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Bulb Planting: There’s Still Time (Maybe, Depending on Where You Live)

The quickest way to incur the indignation of your East Coast friends: tell them you’re just now — in January — planting spring bulbs in your Southern California garden.

“But we planted ours months ago!” they’ll rage at you on Facebook.

Spring bulbs like tulips and daffodils need a winter chill if they’re going to grow properly in the springtime. Periods of freeze allow their stems to develop — not a problem in zones one through five, but tricky if you live in an area that doesn’t typically dip below 50 at night. (Although we did experience some bracing temps this week when a record cold snap passed through the region.) Stem-less tulips are real, and a sad sight indeed.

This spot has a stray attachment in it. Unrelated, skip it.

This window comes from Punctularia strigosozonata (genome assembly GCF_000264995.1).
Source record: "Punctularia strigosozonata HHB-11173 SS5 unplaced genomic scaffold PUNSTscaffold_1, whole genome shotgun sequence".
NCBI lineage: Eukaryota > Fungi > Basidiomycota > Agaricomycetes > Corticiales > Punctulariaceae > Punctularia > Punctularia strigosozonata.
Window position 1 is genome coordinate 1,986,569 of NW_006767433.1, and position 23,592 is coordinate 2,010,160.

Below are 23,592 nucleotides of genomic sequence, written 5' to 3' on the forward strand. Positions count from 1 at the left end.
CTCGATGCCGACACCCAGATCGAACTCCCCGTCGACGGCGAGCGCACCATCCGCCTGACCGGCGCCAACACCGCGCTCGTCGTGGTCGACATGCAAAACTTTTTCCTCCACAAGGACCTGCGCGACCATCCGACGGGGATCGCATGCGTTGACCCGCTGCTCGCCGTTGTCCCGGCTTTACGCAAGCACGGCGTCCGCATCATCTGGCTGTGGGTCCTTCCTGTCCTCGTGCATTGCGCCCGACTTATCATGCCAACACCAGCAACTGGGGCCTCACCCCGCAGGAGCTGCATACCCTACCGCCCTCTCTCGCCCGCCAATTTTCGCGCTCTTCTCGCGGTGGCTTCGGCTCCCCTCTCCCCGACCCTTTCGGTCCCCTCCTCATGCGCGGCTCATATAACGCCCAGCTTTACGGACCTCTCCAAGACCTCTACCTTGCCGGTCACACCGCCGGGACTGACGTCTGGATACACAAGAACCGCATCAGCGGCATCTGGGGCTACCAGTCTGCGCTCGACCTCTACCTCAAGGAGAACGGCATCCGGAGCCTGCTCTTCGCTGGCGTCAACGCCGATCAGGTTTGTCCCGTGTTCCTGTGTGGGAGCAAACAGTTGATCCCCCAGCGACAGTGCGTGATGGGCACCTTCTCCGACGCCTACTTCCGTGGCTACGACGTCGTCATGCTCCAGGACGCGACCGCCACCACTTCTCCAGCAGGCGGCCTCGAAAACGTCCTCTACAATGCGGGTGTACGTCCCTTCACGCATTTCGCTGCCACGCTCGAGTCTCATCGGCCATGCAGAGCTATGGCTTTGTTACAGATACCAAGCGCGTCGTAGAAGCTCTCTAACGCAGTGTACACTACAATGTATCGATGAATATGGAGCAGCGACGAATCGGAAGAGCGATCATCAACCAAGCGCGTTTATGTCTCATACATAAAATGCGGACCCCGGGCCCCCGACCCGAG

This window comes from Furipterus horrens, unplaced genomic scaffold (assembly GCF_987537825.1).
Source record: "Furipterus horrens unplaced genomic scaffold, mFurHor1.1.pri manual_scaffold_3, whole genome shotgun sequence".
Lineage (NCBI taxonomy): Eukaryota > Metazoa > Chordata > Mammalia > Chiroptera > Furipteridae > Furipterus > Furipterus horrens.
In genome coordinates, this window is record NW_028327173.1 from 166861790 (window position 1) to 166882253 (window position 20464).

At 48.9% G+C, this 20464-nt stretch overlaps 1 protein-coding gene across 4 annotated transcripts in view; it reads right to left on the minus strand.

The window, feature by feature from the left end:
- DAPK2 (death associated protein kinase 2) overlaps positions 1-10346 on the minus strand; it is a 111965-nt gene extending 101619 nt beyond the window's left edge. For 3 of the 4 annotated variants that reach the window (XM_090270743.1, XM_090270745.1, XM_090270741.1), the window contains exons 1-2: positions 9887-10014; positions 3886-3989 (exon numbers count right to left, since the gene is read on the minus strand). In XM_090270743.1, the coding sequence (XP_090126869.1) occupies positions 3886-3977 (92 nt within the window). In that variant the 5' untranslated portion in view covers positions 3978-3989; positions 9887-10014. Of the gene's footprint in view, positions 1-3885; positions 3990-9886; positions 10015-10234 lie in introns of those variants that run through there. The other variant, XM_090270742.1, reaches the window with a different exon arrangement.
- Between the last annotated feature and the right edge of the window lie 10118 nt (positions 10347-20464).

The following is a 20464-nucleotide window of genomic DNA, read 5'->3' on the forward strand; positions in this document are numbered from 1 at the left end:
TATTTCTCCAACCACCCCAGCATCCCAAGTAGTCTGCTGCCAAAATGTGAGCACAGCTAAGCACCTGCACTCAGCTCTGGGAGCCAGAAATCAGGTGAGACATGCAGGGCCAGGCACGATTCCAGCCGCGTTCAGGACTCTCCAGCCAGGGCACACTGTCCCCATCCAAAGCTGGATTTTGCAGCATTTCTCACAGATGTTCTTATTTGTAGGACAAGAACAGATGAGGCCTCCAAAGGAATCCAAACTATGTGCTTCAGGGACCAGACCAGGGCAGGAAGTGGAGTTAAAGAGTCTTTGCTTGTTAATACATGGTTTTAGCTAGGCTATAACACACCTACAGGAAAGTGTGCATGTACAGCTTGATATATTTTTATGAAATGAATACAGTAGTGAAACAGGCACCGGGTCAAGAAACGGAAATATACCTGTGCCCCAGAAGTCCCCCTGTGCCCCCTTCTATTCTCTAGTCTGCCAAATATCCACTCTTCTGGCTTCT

Whereas Northeasterners should plant in October, according to the Netherlands Flower Bulb Centre, gardeners on the California Coast can plant their bulbs through the month of January. Gardeners along the Gulf, in the South and in the Pacific Northwest have December deadlines.

We got our abba double and mondial double tulip bulbs pre-chilled from our local nursery and stuck them in our fridge (do not put them next to fruit; the fruit’s gases could kill the flower inside the bulb) until we were ready to dig.  A hyacinth, Muscari armeniacum, was thrown in as a bonus.

This weekend, we’ll finally plant them — not so much from any zone-ist cockiness, but rather from the dumb luck of our poor planning and procrastination.